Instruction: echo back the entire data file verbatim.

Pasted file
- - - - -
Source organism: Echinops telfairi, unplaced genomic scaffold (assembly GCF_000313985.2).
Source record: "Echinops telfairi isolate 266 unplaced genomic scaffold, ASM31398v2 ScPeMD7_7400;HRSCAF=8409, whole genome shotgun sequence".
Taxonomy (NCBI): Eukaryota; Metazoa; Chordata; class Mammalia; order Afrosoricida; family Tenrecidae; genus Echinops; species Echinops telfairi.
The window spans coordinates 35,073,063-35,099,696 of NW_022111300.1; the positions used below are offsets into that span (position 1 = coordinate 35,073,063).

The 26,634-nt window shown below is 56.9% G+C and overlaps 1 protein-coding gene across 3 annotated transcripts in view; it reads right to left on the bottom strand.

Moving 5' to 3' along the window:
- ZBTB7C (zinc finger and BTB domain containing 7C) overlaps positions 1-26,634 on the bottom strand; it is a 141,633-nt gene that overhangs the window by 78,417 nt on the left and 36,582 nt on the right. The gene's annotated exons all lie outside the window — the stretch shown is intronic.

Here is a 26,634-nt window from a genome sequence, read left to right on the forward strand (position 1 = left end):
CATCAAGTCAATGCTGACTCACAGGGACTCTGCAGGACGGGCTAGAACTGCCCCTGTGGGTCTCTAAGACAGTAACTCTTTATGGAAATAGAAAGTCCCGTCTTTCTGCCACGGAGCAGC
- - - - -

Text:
Source organism: Echinops telfairi, unplaced genomic scaffold (assembly GCF_000313985.2).
Source record: "Echinops telfairi isolate 266 unplaced genomic scaffold, ASM31398v2 ScPeMD7_7400;HRSCAF=8409, whole genome shotgun sequence".
Taxonomy (NCBI): Eukaryota; Metazoa; Chordata; class Mammalia; order Afrosoricida; family Tenrecidae; genus Echinops; species Echinops telfairi.
The window spans coordinates 35,073,063-35,099,696 of NW_022111300.1; the positions used below are offsets into that span (position 1 = coordinate 35,073,063).

The 26,634-nt window shown below is 56.9% G+C and overlaps 1 protein-coding gene across 3 annotated transcripts in view; it reads right to left on the bottom strand.

Moving 5' to 3' along the window:
- ZBTB7C (zinc finger and BTB domain containing 7C) overlaps positions 1-26,634 on the bottom strand; it is a 141,633-nt gene that overhangs the window by 78,417 nt on the left and 36,582 nt on the right. The gene's annotated exons all lie outside the window — the stretch shown is intronic.

Here is a 26,634-nt window from a genome sequence, read left to right on the forward strand (position 1 = left end):
CATCAAGTCAATGCTGACTCACAGGGACTCTGCAGGACGGGCTAGAACTGCCCCTGTGGGTCTCTAAGACAGTAACTCTTTATGGAAATAGAAAGTCCCGTCTTTCTGCCACGGAGCAGC